After my emotional upset at the resurgence of the virus, I began to investigate. A family member wondered if the COVID-19 vaccination could have caused the flare-up. However, my first jab was only 10 days before the physical examination and that is not long enough for the numbers to be as high as they were — triple the viral load compared to my pre-treatment years. Nonetheless, I checked with the C.D.C. Web site. There is no exacerbation of liver conditions as a result of getting the COVID vaccination.
I began to research other aspects of my behavior. In my desire to age well, I exercise, meditate and, until recently, took three herbs to help keep me young and healthy. Fortunately, two of those herbs support liver health or I might be in worse shape than I am. The third, he shou wu, also known as fo-ti, is an ancient Chinese herb touted for anti-aging. There are no clinical studies to support these claims.
There are multiple clinical studies, in China and elsewhere, that have determined he shou wu to be very detrimental to liver health, especially in regard to hepatic infections (hepatitis, in general). Yet supposedly responsible purveyors of supplements continue to manufacture and sell this potentially toxic substance without warning labels.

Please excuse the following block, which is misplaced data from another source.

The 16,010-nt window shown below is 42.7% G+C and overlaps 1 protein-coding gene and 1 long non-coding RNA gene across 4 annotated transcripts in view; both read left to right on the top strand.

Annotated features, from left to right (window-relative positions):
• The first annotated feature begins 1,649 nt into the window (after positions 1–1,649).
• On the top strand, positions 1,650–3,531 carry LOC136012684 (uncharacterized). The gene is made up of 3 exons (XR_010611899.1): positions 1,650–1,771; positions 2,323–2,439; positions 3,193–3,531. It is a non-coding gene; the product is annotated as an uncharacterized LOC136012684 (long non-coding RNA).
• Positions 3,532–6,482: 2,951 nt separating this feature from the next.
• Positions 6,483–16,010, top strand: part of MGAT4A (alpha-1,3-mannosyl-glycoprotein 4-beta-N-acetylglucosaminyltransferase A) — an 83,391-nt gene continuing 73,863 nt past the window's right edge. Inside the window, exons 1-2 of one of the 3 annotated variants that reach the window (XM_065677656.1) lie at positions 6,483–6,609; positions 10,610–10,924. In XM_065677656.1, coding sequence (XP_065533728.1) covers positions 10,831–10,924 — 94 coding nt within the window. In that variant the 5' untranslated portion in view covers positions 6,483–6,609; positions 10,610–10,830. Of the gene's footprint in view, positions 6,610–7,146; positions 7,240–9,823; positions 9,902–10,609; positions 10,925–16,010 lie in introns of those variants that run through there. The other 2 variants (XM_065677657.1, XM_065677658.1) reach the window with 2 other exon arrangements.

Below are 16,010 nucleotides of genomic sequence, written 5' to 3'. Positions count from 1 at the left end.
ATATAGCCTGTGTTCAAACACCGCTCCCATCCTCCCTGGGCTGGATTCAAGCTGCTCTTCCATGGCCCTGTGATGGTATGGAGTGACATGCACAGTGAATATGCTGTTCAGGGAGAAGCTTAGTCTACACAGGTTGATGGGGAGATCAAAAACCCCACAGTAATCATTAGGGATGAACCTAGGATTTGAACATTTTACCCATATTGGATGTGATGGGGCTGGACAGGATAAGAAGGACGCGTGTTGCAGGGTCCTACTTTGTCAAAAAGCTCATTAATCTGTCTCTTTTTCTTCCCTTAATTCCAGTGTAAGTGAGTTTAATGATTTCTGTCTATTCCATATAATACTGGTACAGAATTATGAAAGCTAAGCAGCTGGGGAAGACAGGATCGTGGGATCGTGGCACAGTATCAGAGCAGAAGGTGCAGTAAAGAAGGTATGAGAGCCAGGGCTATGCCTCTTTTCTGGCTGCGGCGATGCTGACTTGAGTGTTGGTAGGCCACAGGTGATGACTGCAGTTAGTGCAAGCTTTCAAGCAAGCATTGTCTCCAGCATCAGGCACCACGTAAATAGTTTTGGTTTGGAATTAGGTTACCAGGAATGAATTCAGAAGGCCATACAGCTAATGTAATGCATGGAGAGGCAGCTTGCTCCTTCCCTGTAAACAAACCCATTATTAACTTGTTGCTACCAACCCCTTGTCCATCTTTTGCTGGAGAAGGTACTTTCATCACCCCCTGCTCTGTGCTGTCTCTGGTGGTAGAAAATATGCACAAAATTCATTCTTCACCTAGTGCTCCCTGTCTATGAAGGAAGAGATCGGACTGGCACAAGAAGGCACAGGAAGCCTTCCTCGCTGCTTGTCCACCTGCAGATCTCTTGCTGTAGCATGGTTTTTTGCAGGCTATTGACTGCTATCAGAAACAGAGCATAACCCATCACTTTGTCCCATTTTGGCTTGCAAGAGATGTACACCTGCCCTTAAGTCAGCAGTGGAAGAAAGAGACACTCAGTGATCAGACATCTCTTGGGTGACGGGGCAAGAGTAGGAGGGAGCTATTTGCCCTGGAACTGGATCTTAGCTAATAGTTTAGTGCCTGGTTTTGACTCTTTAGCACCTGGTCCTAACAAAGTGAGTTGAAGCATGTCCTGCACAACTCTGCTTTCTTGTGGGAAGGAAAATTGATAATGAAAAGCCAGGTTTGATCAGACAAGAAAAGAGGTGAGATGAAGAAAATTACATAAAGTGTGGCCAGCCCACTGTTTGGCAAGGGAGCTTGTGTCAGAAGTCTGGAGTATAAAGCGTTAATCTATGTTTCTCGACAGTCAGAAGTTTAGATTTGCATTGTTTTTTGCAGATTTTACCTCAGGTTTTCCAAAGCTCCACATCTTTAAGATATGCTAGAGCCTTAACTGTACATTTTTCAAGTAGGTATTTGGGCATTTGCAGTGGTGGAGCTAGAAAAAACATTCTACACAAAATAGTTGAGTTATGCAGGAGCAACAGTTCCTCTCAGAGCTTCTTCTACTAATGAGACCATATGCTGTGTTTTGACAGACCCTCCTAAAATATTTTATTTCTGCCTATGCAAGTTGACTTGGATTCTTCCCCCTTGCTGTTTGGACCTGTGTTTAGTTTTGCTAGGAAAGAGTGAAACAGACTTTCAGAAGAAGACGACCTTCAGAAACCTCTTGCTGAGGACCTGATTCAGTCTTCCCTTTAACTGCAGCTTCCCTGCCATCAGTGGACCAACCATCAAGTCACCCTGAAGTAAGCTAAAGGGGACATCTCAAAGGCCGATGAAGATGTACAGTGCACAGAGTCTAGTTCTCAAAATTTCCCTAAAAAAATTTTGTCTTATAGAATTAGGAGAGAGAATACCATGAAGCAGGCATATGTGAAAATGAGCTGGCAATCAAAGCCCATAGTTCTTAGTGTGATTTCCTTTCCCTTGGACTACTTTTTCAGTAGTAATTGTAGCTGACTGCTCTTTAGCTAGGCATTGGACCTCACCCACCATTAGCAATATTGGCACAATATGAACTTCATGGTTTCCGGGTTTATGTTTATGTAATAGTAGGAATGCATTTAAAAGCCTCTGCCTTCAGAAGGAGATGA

Pretty much all supplements have labels that suggest discussion with a physician before taking any supplement. For the record, I discussed he shou wu with various doctors, including the specialist who oversaw my hep C treatment. He told me to stop taking any supplements during the treatment, which I did. He did not mention any possible adverse effects on the liver, as regards he shou wu.
I immediately discontinued taking he shou wu. I wrote a negative review on Amazon, where I had purchased the root powder. Amazon refused to post the review, citing community guidelines. I checked the community guidelines and still cannot figure out where I went afoul of Amazon’s regulations.
I would love to be able to report chicanery and subterfuge on the part of Big Pharma regarding hep C treatments. That’s just not the case, though.
So, if you use he shou wu, you probably want to stop. If you’ve never had a blood test for hepatitis C, talk to a doctor about getting one. Otherwise, double-check anything you think is good for you.
DiLauro is a playwright, writer and musician living in Greenwich Village.